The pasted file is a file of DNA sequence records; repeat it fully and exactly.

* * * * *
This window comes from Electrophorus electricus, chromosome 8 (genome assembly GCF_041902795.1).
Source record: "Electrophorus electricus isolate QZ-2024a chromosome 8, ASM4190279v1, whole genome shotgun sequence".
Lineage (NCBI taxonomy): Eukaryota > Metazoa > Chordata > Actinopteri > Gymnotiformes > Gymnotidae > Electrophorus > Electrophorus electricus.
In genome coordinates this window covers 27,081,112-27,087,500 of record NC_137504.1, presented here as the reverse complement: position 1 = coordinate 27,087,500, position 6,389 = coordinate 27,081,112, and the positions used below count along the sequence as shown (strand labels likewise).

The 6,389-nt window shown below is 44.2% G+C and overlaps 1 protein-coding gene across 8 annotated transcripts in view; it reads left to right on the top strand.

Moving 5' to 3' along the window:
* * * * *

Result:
This window comes from Electrophorus electricus, chromosome 8 (genome assembly GCF_041902795.1).
Source record: "Electrophorus electricus isolate QZ-2024a chromosome 8, ASM4190279v1, whole genome shotgun sequence".
Lineage (NCBI taxonomy): Eukaryota > Metazoa > Chordata > Actinopteri > Gymnotiformes > Gymnotidae > Electrophorus > Electrophorus electricus.
In genome coordinates this window covers 27,081,112-27,087,500 of record NC_137504.1, presented here as the reverse complement: position 1 = coordinate 27,087,500, position 6,389 = coordinate 27,081,112, and the positions used below count along the sequence as shown (strand labels likewise).

The 6,389-nt window shown below is 44.2% G+C and overlaps 1 protein-coding gene across 8 annotated transcripts in view; it reads left to right on the top strand.

Moving 5' to 3' along the window: